Then, in 2015, astronomers found the first Earth-like planet orbiting a star just like our sun, called Kepler-452b. This was dubbed Earth's "bigger, older cousin," as the planet is 60% larger than Earth and completes one orbit in 385 days, making its years remarkably close to our own
With our current technology, however, it's hard to know much more than the size of an exoplanet and how far it is from its star.
But that's about to change.



New eyes in the sky


The majority of exoplanet discoveries have been made by the Kepler space telescope, after which most of them have been named. Launched in 2009, the telescope has now entered emergency mode 75 million miles away from Earth, due to a malfunction.
To study the atmospheres of potential Earth twins, scientists need new eyes in the sky.
To date, Seager has only been able to study the atmospheres of a handful of exoplanets -- all gas giants -- but she's involved in a new NASA program launching in 2017 to just scout the brightest nearby stars for small rocky planets in the habitable zone.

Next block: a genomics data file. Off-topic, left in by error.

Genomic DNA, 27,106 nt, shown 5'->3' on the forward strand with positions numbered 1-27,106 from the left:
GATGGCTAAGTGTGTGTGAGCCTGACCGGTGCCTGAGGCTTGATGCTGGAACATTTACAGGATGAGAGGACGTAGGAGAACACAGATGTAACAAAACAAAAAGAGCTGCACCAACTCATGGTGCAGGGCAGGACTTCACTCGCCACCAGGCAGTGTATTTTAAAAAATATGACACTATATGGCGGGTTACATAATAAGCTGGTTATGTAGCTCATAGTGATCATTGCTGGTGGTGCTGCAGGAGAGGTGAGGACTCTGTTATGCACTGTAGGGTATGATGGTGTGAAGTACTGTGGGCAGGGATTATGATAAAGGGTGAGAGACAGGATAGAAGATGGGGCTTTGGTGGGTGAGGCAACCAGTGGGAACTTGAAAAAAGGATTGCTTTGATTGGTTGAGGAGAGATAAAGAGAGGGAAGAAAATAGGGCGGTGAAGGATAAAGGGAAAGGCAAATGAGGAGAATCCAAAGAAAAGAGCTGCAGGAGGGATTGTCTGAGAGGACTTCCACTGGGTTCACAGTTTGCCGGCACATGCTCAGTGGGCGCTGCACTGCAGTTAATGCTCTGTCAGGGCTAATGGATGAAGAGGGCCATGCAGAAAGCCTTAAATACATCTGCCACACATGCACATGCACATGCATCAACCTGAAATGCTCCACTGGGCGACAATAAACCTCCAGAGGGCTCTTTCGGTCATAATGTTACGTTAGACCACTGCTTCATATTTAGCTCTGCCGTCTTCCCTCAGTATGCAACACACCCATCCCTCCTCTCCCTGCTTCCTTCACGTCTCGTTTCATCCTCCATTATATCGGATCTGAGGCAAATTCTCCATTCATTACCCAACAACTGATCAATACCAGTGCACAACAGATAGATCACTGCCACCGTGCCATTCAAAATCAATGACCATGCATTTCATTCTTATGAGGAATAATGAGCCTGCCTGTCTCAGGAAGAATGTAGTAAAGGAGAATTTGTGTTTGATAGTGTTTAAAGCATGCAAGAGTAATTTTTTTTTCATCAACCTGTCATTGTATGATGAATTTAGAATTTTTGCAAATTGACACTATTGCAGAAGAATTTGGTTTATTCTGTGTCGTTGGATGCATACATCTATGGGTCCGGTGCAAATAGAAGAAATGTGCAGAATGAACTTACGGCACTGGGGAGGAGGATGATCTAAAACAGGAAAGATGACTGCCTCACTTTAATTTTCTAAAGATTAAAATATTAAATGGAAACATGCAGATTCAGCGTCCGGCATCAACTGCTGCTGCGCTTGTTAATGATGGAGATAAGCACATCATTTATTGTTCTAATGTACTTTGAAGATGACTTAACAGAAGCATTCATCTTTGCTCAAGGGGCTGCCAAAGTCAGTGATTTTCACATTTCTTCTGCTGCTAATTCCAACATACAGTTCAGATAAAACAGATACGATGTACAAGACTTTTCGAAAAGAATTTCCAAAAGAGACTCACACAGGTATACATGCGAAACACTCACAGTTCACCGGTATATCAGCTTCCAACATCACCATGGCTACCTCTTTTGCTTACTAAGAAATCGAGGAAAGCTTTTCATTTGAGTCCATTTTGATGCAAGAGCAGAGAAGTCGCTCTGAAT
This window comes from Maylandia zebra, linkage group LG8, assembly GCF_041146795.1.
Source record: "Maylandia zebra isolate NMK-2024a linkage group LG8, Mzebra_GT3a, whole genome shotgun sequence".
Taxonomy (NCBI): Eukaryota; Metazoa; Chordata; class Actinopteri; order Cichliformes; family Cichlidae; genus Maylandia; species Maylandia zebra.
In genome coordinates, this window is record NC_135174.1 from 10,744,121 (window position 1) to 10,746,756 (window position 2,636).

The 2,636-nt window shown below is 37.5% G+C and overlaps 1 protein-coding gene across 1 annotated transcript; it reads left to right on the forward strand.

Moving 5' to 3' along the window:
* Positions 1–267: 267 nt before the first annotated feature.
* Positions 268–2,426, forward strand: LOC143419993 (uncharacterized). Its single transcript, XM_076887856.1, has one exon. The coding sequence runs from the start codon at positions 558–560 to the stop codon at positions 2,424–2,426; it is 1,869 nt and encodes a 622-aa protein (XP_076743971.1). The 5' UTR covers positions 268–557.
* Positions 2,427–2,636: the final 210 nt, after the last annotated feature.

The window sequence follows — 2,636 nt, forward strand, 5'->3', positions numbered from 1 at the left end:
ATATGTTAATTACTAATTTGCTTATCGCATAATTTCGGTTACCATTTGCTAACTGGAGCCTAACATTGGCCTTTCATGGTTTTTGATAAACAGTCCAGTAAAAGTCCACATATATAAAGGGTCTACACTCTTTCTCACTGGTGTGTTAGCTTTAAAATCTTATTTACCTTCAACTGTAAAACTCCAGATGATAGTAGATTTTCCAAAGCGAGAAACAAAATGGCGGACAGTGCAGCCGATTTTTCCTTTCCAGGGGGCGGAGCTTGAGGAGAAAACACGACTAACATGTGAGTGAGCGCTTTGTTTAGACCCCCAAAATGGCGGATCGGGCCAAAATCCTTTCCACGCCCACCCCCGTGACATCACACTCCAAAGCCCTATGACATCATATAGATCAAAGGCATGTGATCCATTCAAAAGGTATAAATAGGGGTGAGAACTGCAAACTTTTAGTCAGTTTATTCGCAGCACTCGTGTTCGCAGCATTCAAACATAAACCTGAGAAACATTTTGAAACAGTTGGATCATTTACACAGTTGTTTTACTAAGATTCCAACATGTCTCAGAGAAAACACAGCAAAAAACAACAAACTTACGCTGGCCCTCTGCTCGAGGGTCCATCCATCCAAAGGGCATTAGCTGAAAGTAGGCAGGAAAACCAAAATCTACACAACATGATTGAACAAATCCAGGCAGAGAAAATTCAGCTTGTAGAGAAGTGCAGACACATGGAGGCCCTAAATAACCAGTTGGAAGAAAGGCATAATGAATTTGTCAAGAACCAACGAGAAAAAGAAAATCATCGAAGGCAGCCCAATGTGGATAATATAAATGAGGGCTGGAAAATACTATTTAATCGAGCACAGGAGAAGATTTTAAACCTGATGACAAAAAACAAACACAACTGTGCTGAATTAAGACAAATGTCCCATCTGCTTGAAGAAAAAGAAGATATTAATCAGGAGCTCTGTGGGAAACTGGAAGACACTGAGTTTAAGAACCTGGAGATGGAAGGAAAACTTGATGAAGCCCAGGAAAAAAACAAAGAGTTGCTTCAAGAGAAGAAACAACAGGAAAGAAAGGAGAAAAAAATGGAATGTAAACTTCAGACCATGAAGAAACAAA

Called TESS (Transiting Exoplanet Survey Satellite), the two-year mission will accumulate data that will then be fed into the James Webb Space Telescope, the next Hubble, which is due to launch in 2018: "It's going to be amazing," says Seager.
The James Webb telescope -- named after the head of NASA during the pioneering era of the 1960s -- will look at the cosmos with unprecedented clarity thanks to its use of a primary mirror about five times larger than Hubble's. It will also offer direct imaging of exoplanets by blocking the blinding light of their host stars with special instruments that make them more visible. This will allow Seager and other astronomers to study exoplanets like never before.
Seager believes many of the planets in their search will be the rocky, watery worlds she's been looking for.
"I'm absolutely confident they're out there."




An exoplanet or extrasolar planet is a planet that orbits a star other than the Sun. Over 2000 exoplanets have been discovered since 1988 (more specifically, 2107 planets in 1349 planetary systems, including 511 multiple planetary systems, have been confirmed, as of 2 April 2016).


 Nova Alien planets revealed (Part 1)





 Alien Planets Revealed
          Are we alone—and if not, what might the inhabitants of far-flung worlds look like?